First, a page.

Q.4:- Discuss the characteristics, merits and limitations of co-operative form of organization. Also describe briefly different types of co-operative societies.
According to The Indian Co-operative Societies Act, 1912, “Co-operative organization is a society which has its objectives for the promotion of economic interests of its members in accordance with co-operative principles.”
Features of a Co-operative Society
(i) Voluntary Membership The membership of a co-operative society is voluntary. There is no compulsion for anyone to join or quit a society after serving a notice procedurally. Membership is open to all, irrespective of their religion, caste and gender.
(ii) Legal Status Registration of a co-operative society is compulsory. This accords a separate identity to the society which is distinct from its members. The society can enter into contracts and hold property in its name, sue and be sued by others. As a result of being a separate legal entity, it is not affected by the entry or exit of its members.
(iii) Limited Liability The liability of the members of co-operative society is limited to the extent of the amount contributed by them as capital. This defines the maximum risk that a member can be asked to bear.
(iv) Control In a co-operative society, the power to take decisions lies in the hands of an elected managing committee. The right to vote gives the members a chance to choose the members who will constitute the managing committee and this leads the co-operative society a democratic character.
(v) Service Motive The co-operative society through its purpose lays emphasis on the values of mutual help and welfare. Hence, the motive of service dominates its working. If any surplus is generated as a result of its operations, it is distributed amongst the members as dividend in conformity with the bye-laws of the society.
Merits of Co-operative Society
(i) Equality in Votes Co-operative society is governed by the principle of ‘one man one vote’. Each member is entitled to equal voting rights irrespective of the amount of capital contributed by a member.
(ii) Limited Liability The liability of members of a co-operative society is limited to the extent of their capital contribution and hence, the personal assets of the members cannot be used to repay business debts.
(iii) Continuity Death, bankruptcy or insanity of the members do not affect continuity of a co-operative society.
(iv) Economy in Operations The focus of co-operative society is on elimination of middlemen which helps in reducing costs. The members generally offer honorary services to the society and the risk of bad debts is lower as customers or producers are members of the society too.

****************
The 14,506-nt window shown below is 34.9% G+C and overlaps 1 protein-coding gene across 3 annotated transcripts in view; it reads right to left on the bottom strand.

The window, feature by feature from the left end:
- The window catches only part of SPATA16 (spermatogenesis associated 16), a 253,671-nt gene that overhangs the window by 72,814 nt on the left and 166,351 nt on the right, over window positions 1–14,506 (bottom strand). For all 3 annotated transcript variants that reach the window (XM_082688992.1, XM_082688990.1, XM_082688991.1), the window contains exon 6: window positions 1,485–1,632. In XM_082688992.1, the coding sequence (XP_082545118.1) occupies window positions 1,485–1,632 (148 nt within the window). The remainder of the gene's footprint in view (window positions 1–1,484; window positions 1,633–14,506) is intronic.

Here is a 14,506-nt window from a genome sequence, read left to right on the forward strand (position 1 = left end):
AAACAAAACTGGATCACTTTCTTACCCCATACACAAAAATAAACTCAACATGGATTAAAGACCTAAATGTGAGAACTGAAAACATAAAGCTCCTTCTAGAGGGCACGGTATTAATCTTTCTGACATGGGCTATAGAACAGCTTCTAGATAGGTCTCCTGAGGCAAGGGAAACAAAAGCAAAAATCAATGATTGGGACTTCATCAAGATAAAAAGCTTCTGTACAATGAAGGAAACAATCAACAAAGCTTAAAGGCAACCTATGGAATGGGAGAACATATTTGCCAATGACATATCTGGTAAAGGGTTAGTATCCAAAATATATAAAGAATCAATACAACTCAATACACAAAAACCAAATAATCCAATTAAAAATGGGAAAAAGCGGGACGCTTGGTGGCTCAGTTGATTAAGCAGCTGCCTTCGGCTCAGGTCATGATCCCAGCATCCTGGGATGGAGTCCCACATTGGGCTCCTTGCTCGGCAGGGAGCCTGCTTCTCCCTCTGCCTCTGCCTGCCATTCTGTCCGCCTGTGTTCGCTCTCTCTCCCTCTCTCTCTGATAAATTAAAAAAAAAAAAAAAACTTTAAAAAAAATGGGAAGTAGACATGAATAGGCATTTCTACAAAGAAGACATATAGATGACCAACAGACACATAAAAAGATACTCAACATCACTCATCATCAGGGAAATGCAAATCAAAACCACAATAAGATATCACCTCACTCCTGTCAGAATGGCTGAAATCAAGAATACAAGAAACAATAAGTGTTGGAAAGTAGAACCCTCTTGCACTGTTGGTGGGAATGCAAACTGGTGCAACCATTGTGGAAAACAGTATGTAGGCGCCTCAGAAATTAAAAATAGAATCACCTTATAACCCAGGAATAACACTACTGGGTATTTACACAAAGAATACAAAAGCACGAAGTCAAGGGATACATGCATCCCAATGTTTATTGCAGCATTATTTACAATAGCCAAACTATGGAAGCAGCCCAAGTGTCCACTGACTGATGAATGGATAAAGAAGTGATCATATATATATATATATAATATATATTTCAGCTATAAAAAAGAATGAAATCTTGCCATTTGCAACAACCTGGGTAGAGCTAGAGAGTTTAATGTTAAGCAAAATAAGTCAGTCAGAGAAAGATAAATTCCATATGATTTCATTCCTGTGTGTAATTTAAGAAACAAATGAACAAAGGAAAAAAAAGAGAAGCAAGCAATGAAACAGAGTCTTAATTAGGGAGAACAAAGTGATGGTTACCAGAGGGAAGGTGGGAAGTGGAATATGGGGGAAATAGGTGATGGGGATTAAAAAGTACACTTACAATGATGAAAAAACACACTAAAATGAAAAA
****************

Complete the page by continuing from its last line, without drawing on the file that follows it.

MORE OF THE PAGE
(v) Government Support The co-operative society is supported by the government in the form of low taxes, subsidies and low interest rates on loans.
(vi) Ease of Formation The co-operative society can be started with a minimum of ten members and the registration procedure is done under Co-operative Societies Act, 1912.
Limitations of Co-operative Society
(i) Limited Resources Capital contributions in a cooperative society are from the members with limited means.
(ii) Inefficient Management The members of co-operative societies are not professionals and offer honorary services on a voluntary basis. They are not equipped to carry out the management functions effectively.
(iii) Lack of Secrecy It is difficult to maintain secrecy about the operations of a co-operative society due to open discussions in the meetings and disclosure obligations as per the Societies Act, (7).
(iv) Government Regulations Co-operative societies have to comply with several rules and regulations related to auditing of accounts, submission of accounts, etc and also work under control of state co-operative departments.
(v) Internal Conflicts Internal conflicts arise when personal interests start dominating the welfare motive.
Types of Co-operative Societies
(i) Consumer’s Co-operative Societies The consumer co-operative societies are comprises to protect the interests of consumers as its aim is eliminating middlemen to achieve economy in operations and provide good quality products at reasonable prices. It purchases goods in bulk directly from the wholesalers and sells goods to the members.
(ii) Producer’s Co-operative Societies These societies are comprise to protect the interest of small producers and are set up to provide the supplying of raw materials, equipment and other inputs to the members and buying their output for sale. Profits among the members are distributed on the basis of their contributions to the society.
(iii) Marketing Co-operative Societies Such societies consist to help the small producers who wish to obtain reasonable prices for their output and want to market their products. Its members jointly perform marketing functions like transportation, warehousing, packaging, etc to sell the output at the best possible price and profits are distributed according to each member’s contribution to the pool of output.
(iv) Farmer’s Co-operative Societies These societies comprise of farmers as members who jointly take up farming activities to gain the benefits of large scale farming and increase the productivity. Such societies provide better quality seeds, fertilizers, machinery and other modern techniques to member farmers.
(v) Credit Co-operative Societies Credit co-operative societies are formed for providing easy credit on reasonable terms to the members. These societies provide loans at low rates to members out of the amounts collected as capital and deposits from the members thereby eliminating exploitation by moneylenders.
(vi) Co-operative Housing Societies Co-operative housing societies help people with low income to construct houses at reasonable costs and giving them the option of paying in installments. These societies construct flats or provide plots to members for construction of houses.